Legal Information: Kentucky

Housing Laws

Updated: 
September 29, 2021

How does this law affect the person against whom I have the protective order or no contact order (the “named individual”)?

If you changed your lock under this housing law, a landlord can refuse to provide the named individual a key to the new lock on your rental property (regardless of what is included in the lease or rental agreement). Additionally, a named individual who has been excluded from the property as part of the protective order or no contact order is still responsible for rent.1

Regardless of whether the named individual is a party to the lease or rental agreement, s/he is considered to have “interfered” with the (terminated) lease or rental agreement between you and your landlord and s/he can be held liable in civil court for money damages that the landlord suffers for early termination of your lease.2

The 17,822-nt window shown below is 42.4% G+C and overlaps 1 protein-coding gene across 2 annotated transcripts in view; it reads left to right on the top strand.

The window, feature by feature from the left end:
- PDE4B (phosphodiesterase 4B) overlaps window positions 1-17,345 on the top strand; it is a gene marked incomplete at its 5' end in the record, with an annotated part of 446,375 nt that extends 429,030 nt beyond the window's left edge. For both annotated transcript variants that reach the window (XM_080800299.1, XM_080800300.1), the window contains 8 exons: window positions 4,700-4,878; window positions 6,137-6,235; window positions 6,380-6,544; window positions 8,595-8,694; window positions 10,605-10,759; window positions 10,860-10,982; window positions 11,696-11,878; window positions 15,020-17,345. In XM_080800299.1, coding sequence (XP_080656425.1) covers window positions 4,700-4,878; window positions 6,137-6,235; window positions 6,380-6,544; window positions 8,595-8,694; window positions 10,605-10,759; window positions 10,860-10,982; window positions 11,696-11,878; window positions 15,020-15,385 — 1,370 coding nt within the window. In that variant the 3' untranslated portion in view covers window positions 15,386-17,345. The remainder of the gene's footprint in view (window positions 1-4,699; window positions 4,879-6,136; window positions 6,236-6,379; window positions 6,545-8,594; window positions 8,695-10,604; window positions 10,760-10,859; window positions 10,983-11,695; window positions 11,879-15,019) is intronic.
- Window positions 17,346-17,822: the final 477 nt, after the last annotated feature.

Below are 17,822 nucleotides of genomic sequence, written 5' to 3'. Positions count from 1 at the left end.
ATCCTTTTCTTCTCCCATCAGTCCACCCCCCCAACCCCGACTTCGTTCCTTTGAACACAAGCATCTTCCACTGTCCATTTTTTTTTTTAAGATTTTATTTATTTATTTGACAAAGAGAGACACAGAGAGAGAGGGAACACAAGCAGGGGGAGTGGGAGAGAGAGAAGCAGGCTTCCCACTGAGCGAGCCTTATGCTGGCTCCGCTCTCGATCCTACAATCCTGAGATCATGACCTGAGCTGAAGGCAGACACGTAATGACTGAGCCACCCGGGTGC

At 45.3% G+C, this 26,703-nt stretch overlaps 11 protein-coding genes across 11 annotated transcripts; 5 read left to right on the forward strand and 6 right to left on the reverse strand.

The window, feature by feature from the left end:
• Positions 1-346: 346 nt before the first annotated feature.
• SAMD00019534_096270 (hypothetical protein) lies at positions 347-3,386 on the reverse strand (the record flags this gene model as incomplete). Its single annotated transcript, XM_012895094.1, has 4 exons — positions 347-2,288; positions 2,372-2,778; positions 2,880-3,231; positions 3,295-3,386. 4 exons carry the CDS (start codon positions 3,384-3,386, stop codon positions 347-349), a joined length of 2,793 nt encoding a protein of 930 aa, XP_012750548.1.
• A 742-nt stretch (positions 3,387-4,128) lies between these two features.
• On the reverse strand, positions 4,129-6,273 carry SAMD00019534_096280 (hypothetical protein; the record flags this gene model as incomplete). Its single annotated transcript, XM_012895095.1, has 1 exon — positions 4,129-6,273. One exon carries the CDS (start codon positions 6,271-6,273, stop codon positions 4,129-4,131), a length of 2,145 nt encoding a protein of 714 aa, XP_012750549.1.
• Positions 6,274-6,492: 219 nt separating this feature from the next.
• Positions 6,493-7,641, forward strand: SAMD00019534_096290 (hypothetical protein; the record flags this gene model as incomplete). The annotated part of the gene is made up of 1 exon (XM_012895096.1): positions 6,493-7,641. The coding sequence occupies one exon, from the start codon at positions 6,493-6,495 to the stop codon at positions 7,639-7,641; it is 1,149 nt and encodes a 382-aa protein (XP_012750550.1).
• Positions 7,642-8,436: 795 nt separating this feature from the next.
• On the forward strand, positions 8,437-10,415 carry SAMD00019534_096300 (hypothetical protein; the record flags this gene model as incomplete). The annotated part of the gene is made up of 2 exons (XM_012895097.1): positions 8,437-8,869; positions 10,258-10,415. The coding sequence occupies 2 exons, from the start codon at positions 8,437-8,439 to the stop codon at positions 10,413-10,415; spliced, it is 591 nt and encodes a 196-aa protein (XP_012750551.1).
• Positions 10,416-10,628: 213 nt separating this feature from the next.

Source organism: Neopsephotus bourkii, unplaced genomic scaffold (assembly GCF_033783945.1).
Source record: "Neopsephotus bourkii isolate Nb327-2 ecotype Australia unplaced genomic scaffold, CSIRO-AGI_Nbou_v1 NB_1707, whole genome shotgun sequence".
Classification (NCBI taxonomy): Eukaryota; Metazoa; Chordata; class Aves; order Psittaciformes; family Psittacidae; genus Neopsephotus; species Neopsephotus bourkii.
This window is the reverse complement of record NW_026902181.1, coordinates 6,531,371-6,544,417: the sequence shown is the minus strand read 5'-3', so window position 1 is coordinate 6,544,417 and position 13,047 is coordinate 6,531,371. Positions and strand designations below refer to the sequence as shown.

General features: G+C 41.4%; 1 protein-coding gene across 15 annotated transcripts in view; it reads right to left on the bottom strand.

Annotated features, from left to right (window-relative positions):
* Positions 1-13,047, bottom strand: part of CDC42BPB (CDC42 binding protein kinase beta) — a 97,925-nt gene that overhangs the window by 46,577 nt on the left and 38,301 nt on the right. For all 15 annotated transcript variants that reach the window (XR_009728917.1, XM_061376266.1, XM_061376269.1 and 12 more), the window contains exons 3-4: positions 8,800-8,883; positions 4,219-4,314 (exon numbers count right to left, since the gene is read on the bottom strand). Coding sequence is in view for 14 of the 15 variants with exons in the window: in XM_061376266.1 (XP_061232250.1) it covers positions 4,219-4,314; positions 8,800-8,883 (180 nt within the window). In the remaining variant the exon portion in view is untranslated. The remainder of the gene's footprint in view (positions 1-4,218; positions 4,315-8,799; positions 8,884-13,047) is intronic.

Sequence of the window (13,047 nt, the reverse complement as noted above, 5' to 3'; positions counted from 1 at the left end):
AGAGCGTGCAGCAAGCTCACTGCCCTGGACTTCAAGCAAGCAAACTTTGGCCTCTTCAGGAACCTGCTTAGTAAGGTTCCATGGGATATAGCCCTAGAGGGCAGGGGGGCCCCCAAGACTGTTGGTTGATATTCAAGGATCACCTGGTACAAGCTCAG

If you and the person against whom you have the protective order or no contact order are co-tenants, the landlord also has the right to refuse to allow the named individual access to the rental property and the landlord can pursue all available legal remedies against the named individual including lease termination, eviction, and suing for money damages.3

1 K.R.S. § 383.300(4)(a)(2)
2 K.R.S. § 383.300(5)(d)
3 K.R.S. § 383.300(6)

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